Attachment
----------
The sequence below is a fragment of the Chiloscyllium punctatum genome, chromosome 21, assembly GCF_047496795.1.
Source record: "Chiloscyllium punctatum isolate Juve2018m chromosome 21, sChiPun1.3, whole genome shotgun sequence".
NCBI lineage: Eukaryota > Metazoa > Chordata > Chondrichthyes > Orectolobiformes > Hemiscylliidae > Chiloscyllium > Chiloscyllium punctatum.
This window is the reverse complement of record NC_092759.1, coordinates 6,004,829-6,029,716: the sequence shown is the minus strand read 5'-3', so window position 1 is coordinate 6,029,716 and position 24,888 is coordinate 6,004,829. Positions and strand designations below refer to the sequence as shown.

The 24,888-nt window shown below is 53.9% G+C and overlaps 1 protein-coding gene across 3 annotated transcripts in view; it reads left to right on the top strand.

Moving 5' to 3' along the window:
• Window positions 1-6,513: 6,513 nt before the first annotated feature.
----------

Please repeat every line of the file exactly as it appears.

The sequence below is a fragment of the Chiloscyllium punctatum genome, chromosome 21, assembly GCF_047496795.1.
Source record: "Chiloscyllium punctatum isolate Juve2018m chromosome 21, sChiPun1.3, whole genome shotgun sequence".
NCBI lineage: Eukaryota > Metazoa > Chordata > Chondrichthyes > Orectolobiformes > Hemiscylliidae > Chiloscyllium > Chiloscyllium punctatum.
This window is the reverse complement of record NC_092759.1, coordinates 6,004,829-6,029,716: the sequence shown is the minus strand read 5'-3', so window position 1 is coordinate 6,029,716 and position 24,888 is coordinate 6,004,829. Positions and strand designations below refer to the sequence as shown.

The 24,888-nt window shown below is 53.9% G+C and overlaps 1 protein-coding gene across 3 annotated transcripts in view; it reads left to right on the top strand.

Moving 5' to 3' along the window:
• Window positions 1-6,513: 6,513 nt before the first annotated feature.